Thursday, November 23, 2006

Pale Male and Lola

Photograph by Lincoln Karim of
(Upfront let me apologize for the formating issues in this post. DB)
The discussion started with a question in the comments section from an anonymous reader under the entry Pale Male and Lola sit on Linda. I answered him and then John Blakeman had some thoughts as well.
(By the way, It's weird talking to the nameless in the case of an Anonymous so I'm just going to name this Anonymous, "Bif".)
Bif wrote, "I thought that hawks kept to themselves for most of the year. Why are Pale Male and Lola different? "
I responded, "Why are Pale Male and Lola different? To tell you the truth, I'm afraid we'd have to ask them for the best answer and as far as I know they aren't much for talking to humans.
Actually we're not even sure if they are that completely and utterly different. We do know that some of Pale Male's previous mates did seem to become scarce in the off breeding season. One may even have taken a vacation to New Jersey and been hit by a car.But in reality, as it's so difficult to observe many Red-tail pairs in their usual territories, we don't really know exactly how rare Pale Male and Lola's penchant for hanging out together in the non-breeding season actually is. Though the common wisdom concerning "normal" Red-tail behavior would lead us to believe that it is very rare.
Just theorizing here, but it might have something to do with the high prey availibility in Central Park. There is plenty of food so why venture further afield, bringing us back to the Raisin Bread Theory.Then one might ask why the other mates weren't observed more doing the same, if it had to do with prey? Well, here's a little secret, there is very little to do with wildlife behavior that stems from only one "cause", in my opinion, unless it has to do with innate "wiring".
Red-tails, once again in my opinion, have to come up with solutions to various environmental needs either through observation of other hawks or experimentation to find the solution on their own. They are generalists and don't have an innate solution to everything wired in. For instance, Pale Male discovered how to take pigeons as prey. Not something that his ancestors seem to have been doing or one would think that the ancestors of the pigeons would have evolved some kind of wired-in response to help them from being so easily nabbed.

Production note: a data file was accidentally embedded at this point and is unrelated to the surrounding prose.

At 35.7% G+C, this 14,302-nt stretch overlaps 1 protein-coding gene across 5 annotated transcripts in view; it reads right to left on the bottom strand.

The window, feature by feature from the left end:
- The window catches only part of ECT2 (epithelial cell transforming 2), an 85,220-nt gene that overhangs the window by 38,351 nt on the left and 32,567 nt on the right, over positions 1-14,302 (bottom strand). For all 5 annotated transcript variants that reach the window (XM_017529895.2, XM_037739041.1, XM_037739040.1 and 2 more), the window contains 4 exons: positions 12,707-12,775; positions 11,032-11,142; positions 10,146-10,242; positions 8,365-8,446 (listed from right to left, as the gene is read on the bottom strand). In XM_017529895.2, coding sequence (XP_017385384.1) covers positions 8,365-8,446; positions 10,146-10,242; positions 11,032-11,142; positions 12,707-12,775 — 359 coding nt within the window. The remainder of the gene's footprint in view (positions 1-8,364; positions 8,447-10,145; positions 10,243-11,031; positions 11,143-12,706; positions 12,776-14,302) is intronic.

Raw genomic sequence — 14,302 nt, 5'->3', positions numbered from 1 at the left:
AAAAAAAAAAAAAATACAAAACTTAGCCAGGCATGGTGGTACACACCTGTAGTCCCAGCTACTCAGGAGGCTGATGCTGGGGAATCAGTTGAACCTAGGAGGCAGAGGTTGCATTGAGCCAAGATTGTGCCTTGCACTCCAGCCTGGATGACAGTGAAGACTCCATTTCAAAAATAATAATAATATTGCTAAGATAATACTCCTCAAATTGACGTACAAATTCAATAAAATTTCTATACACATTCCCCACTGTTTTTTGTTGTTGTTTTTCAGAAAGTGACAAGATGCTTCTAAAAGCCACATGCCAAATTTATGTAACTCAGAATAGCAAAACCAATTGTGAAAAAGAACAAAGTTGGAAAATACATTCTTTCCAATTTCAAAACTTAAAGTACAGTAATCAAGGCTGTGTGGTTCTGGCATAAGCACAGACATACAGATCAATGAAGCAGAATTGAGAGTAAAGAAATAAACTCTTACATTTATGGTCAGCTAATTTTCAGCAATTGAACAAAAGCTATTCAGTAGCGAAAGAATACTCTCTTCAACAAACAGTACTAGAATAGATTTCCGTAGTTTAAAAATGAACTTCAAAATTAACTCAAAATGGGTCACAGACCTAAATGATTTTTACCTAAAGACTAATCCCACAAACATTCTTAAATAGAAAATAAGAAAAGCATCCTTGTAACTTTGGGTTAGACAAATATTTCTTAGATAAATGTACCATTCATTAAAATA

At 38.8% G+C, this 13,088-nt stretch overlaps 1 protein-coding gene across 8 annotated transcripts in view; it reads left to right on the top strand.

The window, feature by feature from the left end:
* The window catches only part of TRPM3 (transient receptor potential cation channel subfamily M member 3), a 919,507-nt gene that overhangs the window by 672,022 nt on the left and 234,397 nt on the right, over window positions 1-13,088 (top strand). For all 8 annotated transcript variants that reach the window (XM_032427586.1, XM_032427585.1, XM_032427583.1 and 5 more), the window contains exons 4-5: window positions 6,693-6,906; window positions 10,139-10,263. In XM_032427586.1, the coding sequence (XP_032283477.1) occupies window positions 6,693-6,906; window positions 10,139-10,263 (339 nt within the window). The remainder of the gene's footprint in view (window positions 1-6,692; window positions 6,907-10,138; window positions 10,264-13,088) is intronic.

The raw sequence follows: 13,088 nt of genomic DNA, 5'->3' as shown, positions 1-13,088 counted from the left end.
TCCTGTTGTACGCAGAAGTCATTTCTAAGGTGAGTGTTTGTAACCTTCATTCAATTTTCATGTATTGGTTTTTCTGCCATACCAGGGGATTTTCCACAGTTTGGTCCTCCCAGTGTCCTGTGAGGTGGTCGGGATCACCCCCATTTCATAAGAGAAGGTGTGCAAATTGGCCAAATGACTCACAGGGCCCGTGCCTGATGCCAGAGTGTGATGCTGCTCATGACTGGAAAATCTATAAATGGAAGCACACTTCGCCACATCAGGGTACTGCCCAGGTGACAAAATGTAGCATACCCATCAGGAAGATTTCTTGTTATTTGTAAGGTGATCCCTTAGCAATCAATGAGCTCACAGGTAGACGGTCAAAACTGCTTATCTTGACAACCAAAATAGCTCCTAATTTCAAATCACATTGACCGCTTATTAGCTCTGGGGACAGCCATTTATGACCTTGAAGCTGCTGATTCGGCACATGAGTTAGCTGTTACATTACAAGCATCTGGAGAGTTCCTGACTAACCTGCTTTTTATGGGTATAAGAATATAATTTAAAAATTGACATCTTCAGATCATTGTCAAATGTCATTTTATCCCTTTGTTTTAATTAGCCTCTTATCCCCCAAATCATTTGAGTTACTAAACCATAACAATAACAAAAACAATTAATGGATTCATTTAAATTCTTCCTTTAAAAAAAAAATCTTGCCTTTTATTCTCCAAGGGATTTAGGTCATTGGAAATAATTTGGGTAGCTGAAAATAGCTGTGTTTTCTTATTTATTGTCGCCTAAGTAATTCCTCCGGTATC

Now from what I've been told Lola was young when she appeared on the scene and turned Pale Male's head. Her eyes had not completely darkened yet from report. She is unlikely to have had a previous mate who kept his distance in the off season.Also from report, some of Pale Male's earlier mates were more experienced females who may have passed breeding seasons with other mates and the pairs may have done the "usual" branching out to other hunting grounds due to prey availibility during the off season. They may even have been from territories from which Red-tails migrate.
Once learned a behavior that works tends to be kept.As far as I know, Pale Male has tended to winter in Central Park keeping an eye on things. Perhaps Lola, not having had any other experience to the contrary just took his cue and stayed around too. Though that doesn't really account for their sitting around in the same tree together as there are plenty of other spots to companionably sit apart if that's the urge and pass the winter with full crops.Without question these two birds are very deeply bonded.
And....there is also the fact that they are Sovereigns of Central Park. What is it Shakespeare's Henry the Fifth says to Katherine of France when she says it isn't the custom for certain behaviors to take place between them? "...nice customs courtesy to great kings. You and I cannot be confined within the weak list of a country's fashion: we are the makers of manners."
And from Mr. Blakeman-


I just happened to read your remarks to the person who wondered about why the two hawks are spending the off-season so closely together in Central Park.

Your comments I think are right on. I can only add that I have a number of wild pairs out here where very similar winter behaviors are seen, albeit less frequently. But that is probably because our old pairs occupy 2- and 3-square mile territories, with lots of small but dense woodlots where the birds can sit and not be seen.

The food "thing" is the thing. With lots of available food, the CP hawks can spend inordinate amounts of time sitting around and otherwise dallying. Instead of hunger and the prospects of going for several days without available prey, as out here with my wild red-tails, the always fat (or at least sated) CP birds can respond to the gentle hormonal prompts evolving from the decreased photoperiods at this time of year.
John Blakeman

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